Heller’s Tele-Somethings Redux

Senator Dean Heller is fond of his Telephone Town Halls, which, as we’ve noted previously are more telephonics than town halls.  [Here, and especially here]

Perhaps he’s addressed the transparency problems associated with his previous telephone conference calls, but maybe not:

“Senator Heller has employed this one in the not so distant past.  It goes like this.  Have a telephone conference call from which questions are solicited from the public.  However, the fog descends almost immediately. Are the questions pre-screened?  There’s no way to know with absolute certainty, but someone has to be taking the calls like a radio call-in broadcast so chaos doesn’t happen.  Thus, it isn’t too hard to imagine that some pre-screening is happening.

These town halls can also be re-cycled.  The contact with the constituent begins with “You are invited to participate in Senator Sludgepump’s telephone town hall. If you have a question for the Senator press (number) and give your name and address…)

It doesn’t take too many conversations to figure out that if Constituent A heard the town hall on Monday evening, and Constituent B heard the same town hall on Tuesday evening, then we can assume people have been listening to a canned recycling of a political campaign pitch.  Hardly a town hall.”

Therefore, a person would be excused from being a little skeptical about the current iterations of Senator Heller’s open mic nights.   Thanks to the Nevada Independent we have a taste of the latest town hall:

“Asked why he supported Trump after the president reportedly called some African nations, Haiti and El Salvador “s**hole” countries, described his forceful sexual advances in an Access Hollywood tape and called outlets such as the BBC “fake news,” Heller told the caller that she probably supported Democratic presidents with similar problems.”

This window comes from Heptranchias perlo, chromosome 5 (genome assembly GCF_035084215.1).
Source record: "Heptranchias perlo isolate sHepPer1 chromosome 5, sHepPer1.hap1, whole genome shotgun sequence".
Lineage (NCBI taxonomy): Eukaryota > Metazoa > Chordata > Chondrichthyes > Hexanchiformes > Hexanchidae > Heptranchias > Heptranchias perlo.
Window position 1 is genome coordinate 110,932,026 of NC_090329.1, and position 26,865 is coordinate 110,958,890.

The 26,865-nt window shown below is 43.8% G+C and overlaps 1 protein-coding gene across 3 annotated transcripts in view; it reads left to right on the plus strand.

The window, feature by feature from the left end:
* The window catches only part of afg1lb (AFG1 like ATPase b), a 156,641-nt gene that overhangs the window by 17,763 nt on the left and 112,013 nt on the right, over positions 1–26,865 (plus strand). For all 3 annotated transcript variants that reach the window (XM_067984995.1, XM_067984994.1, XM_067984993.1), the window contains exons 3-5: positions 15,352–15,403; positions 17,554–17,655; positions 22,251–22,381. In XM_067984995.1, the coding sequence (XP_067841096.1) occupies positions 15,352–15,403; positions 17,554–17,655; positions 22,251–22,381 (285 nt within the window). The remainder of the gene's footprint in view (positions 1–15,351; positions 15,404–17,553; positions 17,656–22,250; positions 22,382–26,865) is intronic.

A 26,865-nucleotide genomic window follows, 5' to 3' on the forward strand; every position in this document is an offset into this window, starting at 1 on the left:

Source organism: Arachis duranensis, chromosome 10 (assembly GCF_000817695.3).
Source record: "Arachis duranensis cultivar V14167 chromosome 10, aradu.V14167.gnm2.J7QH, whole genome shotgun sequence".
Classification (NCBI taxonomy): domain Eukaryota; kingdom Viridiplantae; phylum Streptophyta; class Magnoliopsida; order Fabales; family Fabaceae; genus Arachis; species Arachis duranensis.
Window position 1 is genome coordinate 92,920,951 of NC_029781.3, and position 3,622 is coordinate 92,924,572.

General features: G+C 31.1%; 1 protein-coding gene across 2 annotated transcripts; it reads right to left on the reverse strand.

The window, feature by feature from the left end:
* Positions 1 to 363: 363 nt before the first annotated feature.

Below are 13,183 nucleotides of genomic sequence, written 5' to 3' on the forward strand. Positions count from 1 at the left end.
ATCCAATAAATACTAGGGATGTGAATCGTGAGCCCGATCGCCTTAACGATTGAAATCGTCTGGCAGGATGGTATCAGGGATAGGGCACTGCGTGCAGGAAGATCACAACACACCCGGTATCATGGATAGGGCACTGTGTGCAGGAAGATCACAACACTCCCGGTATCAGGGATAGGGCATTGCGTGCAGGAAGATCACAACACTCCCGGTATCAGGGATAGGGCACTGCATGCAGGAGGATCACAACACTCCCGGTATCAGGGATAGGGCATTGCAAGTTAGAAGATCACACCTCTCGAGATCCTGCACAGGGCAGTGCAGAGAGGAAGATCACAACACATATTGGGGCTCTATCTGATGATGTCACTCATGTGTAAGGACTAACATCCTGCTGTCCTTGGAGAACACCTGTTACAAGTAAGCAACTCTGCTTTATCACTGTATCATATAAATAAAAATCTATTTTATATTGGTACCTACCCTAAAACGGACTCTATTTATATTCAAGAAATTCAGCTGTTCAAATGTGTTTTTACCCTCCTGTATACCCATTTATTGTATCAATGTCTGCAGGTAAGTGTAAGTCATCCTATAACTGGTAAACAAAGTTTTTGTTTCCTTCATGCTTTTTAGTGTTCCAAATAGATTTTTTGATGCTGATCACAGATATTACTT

This is nothing more than a thinly disguised “kill the messenger” motif.  Don’t like the message, then play the Whataboutit” card — what about Clinton (inserting the foil of the day) to which one might add what about — Grover Cleveland? Warren G. Harding? Franklin D. Roosevelt?    Thence comes the exceptionally vague pivot:

“What I’m trying to do is get issues done. That’s what I’m looking for is what’s best for the state of Nevada, and whether I’m standing behind the president or whether I’m standing in right field, it doesn’t matter. Literally doesn’t matter.”

I’d assert Senator Heller is, indeed, standing out in right field, but that’s beside the point.  One unfortunate way to translate this Hellerian side step is to assume he means that no matter the moral depravity of the occupant of the White House Heller will support anyone who advocates what Heller believes is in the best interest of the state of Nevada.

The problem is that the reprobate in the Oval Office doesn’t have any clear ideological principles.  How Heller can divine precisely what the administration’s position is on any given topic is beyond most analysts.  We might guess that the administration proposals on immigration range from “a bill of love” to “build a wall.” We might guess that the issues related to banking run the gamut from “take care of the middle class” to “let bankers be bankers.”  And so on.

It should matter to Senator Heller, and to any other citizen of Nevada (and the other 49) whether or not the administration has the moral fiber necessary to inform the proposed policies.  Moral fiber tends to filter out the self-serving, the grifting, and the unconscionable — without the filter there’s little space left for anything other than the moral relativism of pure opportunism.  Surely this is not what Senator Heller has in mind?

 

 

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